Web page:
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Jim Jordan Defender Remembers the 1990s, When Everyone Was Very Chill About Sexual Abuse

Media/Entertainment
The Hill

Meet Bre Payton. Bre is a staff writer for our favorite conservative site The Federalist. Yesterday, she appeared on some panel discussion over at The Hill, wherein she explained that if Jim Jordan let those wrestlers get molested, that was OK because it was 20 years ago and no one knew that was a bad thing then.


According to her LinkedIn page, Ms. Payton graduated high school in 2010, which would have made her about five years old 20 years ago, and thus an ideal candidate to comment on social norms during that time:

"Now it's 2018. The 'Me Too' movement has empowered a lot of victims of sexual assault to feel comfortable going forward and naming their accusers and going public, and that's a really good thing that we should all applaud," Payton, who writes for The Federalist, told Hill TV's Buck Sexton and Krystal Ball on "Rising."

"I think it's also important not to hold people 20 years ago to the standards of today, right? I think we have to look at these things in context. There's a lot of unanswered questions about this. There's a lot of details that still remain unanswered about Jim Jordan, what exactly he did, what exactly he didn't know," she continued.

"So I think there's a lot of information that we don't have, and a lot of pieces of the puzzle that we don't have."

Ah yes, she definitely knows of what she speaks. Who among us does not remember the 1990s, when we all wore a lot of flannel and didn't care if people were molested by their doctors?

People love this excuse though -- this "things were different back then" excuse. They use it for sexual assault and sexual harassment, they use it for anti-LGBT bullshit, they use it for racism. It is a bullshit excuse for those things and it is a bullshit excuse for this. If you need social pressure from outside forces, if you need a cultural sea-change to help you understand that something like a doctor forcing himself on young men is not a thing that should be happening, then you are a bad person. Or at the very least, you were a bad person and you should apologize for that.

That being said, the idea that "sexual abuse" was not a "thing" in the 1990s is patently absurd. It was absolutely a "thing." As was sexual assault. I lived through the '80s and '90s, I remember. There were constant talks about how no one is supposed to touch you without your permission and what to do if anyone tries. There was an episode of Diff'rent Strokes. There were many, many After School Specials. There was an entire cultural phenomenon called the "Day Care Sex Abuse Hysteria" in which children were manipulated by doctors into lying about being sexually abused by day care workers. There were episodes of Oprah and Sally Jessy Raphael dedicated entirely to the issue. I promise you, young people -- literally everyone in the 1990s was well aware that sexually touching people without their permission was a bad thing to do.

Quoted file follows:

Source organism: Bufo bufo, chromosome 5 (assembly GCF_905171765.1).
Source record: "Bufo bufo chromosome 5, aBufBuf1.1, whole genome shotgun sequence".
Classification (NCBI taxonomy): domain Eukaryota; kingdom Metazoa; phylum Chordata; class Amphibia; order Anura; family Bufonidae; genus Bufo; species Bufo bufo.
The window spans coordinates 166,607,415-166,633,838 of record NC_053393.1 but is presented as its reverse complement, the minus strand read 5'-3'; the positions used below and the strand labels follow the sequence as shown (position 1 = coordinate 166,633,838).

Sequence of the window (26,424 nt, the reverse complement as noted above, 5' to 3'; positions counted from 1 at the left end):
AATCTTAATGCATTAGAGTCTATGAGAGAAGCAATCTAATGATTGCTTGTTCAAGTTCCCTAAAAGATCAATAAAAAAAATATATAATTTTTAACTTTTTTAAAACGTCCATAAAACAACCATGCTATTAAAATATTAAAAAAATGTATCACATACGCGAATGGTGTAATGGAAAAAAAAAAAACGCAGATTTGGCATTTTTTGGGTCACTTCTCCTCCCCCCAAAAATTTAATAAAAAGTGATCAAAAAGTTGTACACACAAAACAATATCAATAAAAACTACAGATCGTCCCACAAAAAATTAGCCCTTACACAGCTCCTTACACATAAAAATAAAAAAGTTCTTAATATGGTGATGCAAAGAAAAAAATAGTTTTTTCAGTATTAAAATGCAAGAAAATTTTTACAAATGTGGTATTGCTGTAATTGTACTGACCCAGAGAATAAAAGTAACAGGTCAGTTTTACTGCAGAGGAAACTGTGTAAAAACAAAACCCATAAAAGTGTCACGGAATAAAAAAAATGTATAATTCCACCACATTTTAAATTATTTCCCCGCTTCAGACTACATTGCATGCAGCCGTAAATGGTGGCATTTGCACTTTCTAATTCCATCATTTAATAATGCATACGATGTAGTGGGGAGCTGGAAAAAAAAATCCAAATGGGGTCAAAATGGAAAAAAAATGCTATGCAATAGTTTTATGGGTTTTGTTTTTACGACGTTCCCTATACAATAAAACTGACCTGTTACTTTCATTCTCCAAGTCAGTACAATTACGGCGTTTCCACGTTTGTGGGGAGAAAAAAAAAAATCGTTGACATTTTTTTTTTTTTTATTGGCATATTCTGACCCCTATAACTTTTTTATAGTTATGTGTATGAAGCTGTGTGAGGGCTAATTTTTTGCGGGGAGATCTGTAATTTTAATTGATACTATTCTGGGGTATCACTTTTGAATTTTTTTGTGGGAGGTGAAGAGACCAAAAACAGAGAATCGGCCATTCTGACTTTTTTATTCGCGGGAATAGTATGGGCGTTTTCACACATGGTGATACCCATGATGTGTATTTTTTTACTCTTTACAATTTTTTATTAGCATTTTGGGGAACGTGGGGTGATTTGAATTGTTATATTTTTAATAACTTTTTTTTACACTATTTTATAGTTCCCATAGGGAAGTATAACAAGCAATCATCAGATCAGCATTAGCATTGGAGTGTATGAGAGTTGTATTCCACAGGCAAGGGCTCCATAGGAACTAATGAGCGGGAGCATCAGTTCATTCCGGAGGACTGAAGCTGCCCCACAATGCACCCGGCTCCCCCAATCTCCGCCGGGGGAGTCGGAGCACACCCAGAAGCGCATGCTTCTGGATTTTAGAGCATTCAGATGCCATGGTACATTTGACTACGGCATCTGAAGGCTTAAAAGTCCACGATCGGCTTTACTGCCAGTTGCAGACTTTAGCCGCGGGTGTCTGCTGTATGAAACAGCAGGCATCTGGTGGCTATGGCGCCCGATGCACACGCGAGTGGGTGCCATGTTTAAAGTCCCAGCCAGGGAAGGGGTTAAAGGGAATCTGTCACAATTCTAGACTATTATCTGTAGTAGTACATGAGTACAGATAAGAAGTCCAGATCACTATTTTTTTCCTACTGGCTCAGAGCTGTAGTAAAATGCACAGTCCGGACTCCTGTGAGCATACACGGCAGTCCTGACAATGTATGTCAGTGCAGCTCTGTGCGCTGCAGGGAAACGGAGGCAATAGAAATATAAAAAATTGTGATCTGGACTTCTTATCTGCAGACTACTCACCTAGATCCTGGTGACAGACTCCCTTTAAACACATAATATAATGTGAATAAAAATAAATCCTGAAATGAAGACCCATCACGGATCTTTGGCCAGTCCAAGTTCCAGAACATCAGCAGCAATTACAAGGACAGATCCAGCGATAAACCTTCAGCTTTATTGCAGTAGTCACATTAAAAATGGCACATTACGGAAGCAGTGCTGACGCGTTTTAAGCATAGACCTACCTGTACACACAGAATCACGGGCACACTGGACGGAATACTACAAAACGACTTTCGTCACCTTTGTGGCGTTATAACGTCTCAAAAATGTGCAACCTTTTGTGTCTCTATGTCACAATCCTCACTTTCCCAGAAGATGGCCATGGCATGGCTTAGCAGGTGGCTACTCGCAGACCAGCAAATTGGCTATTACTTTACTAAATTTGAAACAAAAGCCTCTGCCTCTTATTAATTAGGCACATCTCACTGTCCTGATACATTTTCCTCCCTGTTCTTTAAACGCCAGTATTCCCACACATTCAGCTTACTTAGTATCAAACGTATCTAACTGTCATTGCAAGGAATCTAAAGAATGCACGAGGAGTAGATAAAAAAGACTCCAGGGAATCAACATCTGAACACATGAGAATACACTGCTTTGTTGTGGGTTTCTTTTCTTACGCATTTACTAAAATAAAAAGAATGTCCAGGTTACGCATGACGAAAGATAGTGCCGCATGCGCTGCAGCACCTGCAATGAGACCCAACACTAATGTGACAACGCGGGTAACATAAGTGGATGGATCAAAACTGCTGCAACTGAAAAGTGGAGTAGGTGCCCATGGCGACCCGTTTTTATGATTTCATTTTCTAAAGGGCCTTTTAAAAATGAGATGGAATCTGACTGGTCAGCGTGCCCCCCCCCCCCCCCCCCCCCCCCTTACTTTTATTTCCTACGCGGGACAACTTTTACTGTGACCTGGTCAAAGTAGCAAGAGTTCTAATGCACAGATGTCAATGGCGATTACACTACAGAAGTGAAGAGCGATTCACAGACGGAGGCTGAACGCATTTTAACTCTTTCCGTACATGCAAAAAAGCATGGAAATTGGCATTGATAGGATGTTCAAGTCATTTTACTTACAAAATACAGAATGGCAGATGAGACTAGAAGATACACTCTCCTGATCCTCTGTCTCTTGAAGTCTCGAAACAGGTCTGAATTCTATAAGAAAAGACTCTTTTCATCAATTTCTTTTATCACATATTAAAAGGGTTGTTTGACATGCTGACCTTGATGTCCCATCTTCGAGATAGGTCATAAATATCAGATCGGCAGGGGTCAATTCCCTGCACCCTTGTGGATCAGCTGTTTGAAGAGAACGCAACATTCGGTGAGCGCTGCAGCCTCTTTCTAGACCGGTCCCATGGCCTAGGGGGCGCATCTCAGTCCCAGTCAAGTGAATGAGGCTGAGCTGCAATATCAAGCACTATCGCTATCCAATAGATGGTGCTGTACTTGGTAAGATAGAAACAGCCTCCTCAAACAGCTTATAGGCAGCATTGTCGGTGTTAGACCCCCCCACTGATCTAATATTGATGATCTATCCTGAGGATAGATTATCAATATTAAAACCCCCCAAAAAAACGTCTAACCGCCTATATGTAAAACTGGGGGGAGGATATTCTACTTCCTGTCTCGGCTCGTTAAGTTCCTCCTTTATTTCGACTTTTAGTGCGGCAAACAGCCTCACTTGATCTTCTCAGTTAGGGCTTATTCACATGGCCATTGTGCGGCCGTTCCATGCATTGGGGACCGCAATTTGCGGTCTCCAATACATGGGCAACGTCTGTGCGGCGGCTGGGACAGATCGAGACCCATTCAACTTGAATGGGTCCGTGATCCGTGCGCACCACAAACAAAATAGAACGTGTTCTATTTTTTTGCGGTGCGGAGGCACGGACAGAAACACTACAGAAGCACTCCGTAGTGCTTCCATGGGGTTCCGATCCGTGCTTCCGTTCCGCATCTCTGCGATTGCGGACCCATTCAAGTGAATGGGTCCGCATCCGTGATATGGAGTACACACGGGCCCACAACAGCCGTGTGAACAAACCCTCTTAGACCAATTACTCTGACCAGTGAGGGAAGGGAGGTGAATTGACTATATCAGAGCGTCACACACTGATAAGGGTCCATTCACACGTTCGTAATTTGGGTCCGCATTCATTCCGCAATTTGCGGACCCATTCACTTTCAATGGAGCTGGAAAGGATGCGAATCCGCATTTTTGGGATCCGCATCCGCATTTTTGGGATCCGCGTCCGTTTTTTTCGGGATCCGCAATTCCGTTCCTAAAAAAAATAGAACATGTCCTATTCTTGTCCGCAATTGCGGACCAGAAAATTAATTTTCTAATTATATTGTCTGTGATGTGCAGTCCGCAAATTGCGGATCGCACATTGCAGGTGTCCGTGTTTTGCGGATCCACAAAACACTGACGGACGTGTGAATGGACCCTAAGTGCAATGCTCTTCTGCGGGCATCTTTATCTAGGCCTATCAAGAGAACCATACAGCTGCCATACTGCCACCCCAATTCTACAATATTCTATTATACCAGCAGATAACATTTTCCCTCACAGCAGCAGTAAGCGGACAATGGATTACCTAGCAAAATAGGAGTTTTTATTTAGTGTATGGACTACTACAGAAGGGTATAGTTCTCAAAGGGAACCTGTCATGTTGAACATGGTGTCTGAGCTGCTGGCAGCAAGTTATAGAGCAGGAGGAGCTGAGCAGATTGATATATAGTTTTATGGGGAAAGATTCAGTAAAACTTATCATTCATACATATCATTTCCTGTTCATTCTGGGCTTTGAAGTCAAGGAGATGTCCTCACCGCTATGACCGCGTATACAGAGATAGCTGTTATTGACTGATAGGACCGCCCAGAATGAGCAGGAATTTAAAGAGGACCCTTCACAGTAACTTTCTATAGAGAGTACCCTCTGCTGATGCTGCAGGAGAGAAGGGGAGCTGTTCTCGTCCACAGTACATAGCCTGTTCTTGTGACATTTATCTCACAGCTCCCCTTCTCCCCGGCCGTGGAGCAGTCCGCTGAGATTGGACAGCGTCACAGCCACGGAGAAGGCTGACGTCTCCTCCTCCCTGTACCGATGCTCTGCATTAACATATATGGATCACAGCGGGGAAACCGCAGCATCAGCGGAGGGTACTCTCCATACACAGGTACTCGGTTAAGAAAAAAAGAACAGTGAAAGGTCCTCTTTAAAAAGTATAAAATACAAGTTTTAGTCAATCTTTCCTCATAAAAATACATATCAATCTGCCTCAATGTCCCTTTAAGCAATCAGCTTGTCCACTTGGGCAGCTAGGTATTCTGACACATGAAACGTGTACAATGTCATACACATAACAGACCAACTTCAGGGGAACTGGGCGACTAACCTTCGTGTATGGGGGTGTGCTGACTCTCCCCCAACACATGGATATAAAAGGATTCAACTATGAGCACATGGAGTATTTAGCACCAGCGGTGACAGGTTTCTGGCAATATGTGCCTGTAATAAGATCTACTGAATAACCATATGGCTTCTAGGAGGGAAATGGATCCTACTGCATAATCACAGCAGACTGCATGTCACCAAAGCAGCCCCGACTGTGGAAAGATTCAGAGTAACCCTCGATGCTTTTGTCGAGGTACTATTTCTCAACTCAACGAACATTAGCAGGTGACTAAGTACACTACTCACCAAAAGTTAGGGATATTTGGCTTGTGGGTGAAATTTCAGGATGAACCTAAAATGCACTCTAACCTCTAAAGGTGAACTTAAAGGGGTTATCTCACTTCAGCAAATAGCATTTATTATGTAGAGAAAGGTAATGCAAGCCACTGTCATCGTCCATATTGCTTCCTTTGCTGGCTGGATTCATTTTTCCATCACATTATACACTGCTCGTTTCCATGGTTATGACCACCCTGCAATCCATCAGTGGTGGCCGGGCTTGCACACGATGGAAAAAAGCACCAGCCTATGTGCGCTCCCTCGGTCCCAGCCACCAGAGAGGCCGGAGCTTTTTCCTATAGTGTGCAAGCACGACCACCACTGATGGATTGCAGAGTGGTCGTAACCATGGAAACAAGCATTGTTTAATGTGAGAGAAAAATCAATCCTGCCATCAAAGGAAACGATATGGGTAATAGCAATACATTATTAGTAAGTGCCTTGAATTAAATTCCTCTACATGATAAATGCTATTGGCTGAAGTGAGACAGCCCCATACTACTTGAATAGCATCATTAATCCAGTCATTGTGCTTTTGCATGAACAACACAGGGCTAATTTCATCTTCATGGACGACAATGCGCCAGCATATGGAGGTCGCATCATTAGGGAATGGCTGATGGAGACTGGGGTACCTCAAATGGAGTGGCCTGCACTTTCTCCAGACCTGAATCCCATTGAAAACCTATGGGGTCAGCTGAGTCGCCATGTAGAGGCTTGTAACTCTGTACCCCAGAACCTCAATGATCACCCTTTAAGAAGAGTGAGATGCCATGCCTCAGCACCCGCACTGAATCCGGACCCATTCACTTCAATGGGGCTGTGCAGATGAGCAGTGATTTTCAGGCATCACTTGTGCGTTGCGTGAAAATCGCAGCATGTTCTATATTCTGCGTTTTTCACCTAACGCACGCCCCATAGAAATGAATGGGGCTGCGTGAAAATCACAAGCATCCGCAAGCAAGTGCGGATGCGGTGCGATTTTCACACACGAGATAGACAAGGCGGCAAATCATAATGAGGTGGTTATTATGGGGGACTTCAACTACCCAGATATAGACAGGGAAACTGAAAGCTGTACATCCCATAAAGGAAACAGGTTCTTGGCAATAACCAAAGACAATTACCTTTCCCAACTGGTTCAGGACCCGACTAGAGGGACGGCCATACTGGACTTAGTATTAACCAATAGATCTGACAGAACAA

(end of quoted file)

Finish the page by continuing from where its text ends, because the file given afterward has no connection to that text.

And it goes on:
However! You need not rely on my personal recollections of the 1980s and '90s for this. Here is an excerpt from a study about how child sex abuse declined in the 1990s, suggesting that one of the reasons for that might have been increased awareness of the issue over the previous two decades:

The most optimistic explanation is that incidents of child sexual abuse are decreasing. A great deal of public awareness of the problem has developed in the past 20 years. Prevention programs that target children are widespread (Finkelhor and Dziuba-Leatherman, 1995). A large number of offenders have been incarcerated (Beck et al., 1993). Many treatment programs have been directed toward offenders to prevent them from reoffending (Freeman-Longo et al., 1994), and laws have been passed in many States to improve the monitoring of sex offenders in the community (Finn, 1997). All of these efforts could have the cumulative effect of reducing incidents of child sexual abuse.

Even before then, people knew it was bad. Peyton Place, written in 1956, was one of the best-selling novels of all time. In that novel, the character of Selena is repeatedly raped by her father, and becomes pregnant. The town doctor then performs an (illegal) abortion on her and then confronts Lucas and forces him to leave town. If a fictional small town doctor in 1957 was able to figure out that sexually abusing people was bad, it is hard to imagine that Jim Jordan, an adult living in the 1980s and 1990s, would be unable to comprehend that.

I cannot, for the life of me, come up with any time in recent history in which someone being sexually touched without their consent was a thing that was OK. It was never OK. To say that it was is honestly pretty damned insulting to literally everyone who was alive 20 years ago or however many years ago.

Perhaps Bre Payton should stick to commenting on things she actually understands. What that would be, I don't know, but it is certainly not the social norms of eras she did not live through.

[The Hill]

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Robyn Pennacchia

Robyn Pennacchia is a brilliant, fabulously talented and visually stunning angel of a human being, who shrugged off what she is pretty sure would have been a Tony Award-winning career in musical theater in order to write about stuff on the internet. Previously, she was a Senior Staff Writer at Death & Taxes, and Assistant Editor at The Frisky (RIP). Currently, she writes for Wonkette, Friendly Atheist, Quartz and other sites. Follow her on Twitter at @RobynElyse

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